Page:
WorldCat Identities

Information Technology Laboratory (U.S.)

Overview
Works: 580 works in 620 publications in 1 language and 741 library holdings
Genres: Periodicals  Academic theses 
Classifications: T58.5,
Publication Timeline
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Most widely held works by Information Technology Laboratory (U.S.)
Technical accomplishments by Information Technology Laboratory (National Institute of Standards and Technology)( )

in English and held by 23 WorldCat member libraries worldwide

Methods used in tieback wall design and construction to prevent local anchor failure, progressive anchorage failure, and ground mass stability failure by Ralph W Strom( )

2 editions published in 2002 in English and held by 6 WorldCat member libraries worldwide

Simplified procedures for the design of tall, flexible anchored tieback walls by Robert M Ebeling( )

2 editions published in 2002 in English and held by 5 WorldCat member libraries worldwide

Monitoring of Marseilles Dam submersible gates, Illinois River, Illinois( )

1 edition published in 2001 in English and held by 4 WorldCat member libraries worldwide

Instrumentation at the National Center for Asphalt Technology test track by Reed B Freeman( Book )

2 editions published in 2001 in English and held by 4 WorldCat member libraries worldwide

Information Technology Laboratory( )

in English and held by 4 WorldCat member libraries worldwide

Advanced Network Technologies Division--Software Diagnostics and Conformance Testing Division--Statistical Engineering Division--Computer Security Division--Mathematical and Computational Sciences Division--High Performance Systems & Services Division--Information Access and User Interfaces Division--Distributed Computing and Information Services Division--Office of Enterprise Integration
Extended load/unload/reload hyperbolic model for interfaces : parameter values and model performance for the contact between concrete and coarse sand by Jesus E Gomez( Book )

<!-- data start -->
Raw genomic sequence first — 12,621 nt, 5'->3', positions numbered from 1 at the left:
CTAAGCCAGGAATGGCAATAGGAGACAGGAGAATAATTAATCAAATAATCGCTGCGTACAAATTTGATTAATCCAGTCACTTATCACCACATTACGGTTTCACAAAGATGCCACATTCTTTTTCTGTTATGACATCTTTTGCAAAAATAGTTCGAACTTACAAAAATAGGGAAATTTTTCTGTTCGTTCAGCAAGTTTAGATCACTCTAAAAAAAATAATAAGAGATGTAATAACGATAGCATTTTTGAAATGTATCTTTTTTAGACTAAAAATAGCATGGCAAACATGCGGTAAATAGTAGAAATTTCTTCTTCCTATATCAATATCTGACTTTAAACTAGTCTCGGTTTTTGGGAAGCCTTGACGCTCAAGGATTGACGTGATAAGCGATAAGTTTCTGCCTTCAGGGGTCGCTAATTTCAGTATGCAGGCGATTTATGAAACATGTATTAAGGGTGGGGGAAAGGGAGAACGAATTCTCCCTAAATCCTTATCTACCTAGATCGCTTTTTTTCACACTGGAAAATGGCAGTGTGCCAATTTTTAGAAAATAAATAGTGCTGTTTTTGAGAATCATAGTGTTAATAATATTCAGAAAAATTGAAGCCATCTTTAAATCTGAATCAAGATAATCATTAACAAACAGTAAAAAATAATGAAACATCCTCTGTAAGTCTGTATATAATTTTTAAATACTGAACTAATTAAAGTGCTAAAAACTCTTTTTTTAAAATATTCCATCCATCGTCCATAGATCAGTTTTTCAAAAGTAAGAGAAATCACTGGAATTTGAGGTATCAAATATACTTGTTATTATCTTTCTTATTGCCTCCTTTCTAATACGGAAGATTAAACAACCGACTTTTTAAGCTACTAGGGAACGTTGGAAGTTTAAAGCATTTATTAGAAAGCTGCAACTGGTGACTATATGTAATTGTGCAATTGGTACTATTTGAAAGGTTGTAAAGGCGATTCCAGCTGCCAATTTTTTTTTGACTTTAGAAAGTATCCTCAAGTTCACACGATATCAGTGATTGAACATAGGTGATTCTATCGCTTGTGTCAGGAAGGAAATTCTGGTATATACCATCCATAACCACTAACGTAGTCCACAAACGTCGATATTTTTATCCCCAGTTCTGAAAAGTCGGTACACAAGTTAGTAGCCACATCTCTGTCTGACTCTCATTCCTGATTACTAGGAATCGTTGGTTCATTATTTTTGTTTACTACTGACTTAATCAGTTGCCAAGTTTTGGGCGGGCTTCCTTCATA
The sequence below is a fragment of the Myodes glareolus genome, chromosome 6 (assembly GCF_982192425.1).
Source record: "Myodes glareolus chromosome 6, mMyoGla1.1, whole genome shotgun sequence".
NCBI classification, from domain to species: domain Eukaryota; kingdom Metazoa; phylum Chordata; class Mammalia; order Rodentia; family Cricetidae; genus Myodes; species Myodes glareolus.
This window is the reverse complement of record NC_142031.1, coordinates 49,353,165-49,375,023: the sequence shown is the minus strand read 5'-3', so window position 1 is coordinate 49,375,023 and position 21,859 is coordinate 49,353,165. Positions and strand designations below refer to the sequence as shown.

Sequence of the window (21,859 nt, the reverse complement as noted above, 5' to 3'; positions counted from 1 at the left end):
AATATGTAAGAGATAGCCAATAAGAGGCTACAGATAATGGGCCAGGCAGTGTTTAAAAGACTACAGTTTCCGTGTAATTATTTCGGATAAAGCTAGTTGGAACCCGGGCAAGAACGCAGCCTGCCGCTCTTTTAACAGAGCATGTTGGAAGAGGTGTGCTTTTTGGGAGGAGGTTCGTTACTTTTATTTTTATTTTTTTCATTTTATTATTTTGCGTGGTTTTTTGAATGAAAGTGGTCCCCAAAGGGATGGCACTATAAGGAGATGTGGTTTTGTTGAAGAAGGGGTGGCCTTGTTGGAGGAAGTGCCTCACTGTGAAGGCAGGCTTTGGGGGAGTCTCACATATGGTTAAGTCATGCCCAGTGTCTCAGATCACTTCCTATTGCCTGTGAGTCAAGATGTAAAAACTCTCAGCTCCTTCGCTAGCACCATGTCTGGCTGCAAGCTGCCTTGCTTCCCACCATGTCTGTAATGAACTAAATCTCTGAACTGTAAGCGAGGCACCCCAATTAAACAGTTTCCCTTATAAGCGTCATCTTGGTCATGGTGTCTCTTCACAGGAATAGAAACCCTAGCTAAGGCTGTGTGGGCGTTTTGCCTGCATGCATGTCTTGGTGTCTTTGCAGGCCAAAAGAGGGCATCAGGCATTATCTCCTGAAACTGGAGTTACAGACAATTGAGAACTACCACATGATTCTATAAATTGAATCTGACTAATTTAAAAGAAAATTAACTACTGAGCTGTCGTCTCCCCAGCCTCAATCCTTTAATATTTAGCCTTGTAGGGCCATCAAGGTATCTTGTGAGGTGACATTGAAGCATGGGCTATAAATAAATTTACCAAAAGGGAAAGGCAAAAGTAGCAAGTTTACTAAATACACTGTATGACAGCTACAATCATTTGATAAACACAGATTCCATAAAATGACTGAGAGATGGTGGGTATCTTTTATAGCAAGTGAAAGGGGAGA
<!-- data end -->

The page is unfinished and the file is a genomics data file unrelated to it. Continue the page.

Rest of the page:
2 editions published in 2000 in English and held by 4 WorldCat member libraries worldwide

The extended hyperbolic model for interfaces developed by Gomez, Filz, and Ebeling (Technical Report ITL-99-1; Report 2) can model the response of interfaces subjected to complex stress paths that may include simultaneous changes in shear and normal stresses and unloading-reloading. These types of loading can occur at soil-structure interfaces of multi-anchored systems used in navigation projects. Therefore, it is possible that finite element analyses of multi-anchored systems can be performed that incorporate the extended hyperbolic model for interfaces. Performance of the model is excellent for interfaces between fine sands and concrete. However, the model has not been evaluated against the results of shear tests between coarse sand and concrete. In this investigation, a number of interface tests between coarse sand and concrete were performed. Comparisons were made between the calculated and measured interface response. These comparisons show that the extended hyperbolic model is also accurate for this type of interface and, therefore, that it can be used for a large variety of interfaces between granular soils and concrete
Fragility analysis of concrete gravity dams by Paulos B Tekie( Book )

2 editions published in 2002 in English and held by 4 WorldCat member libraries worldwide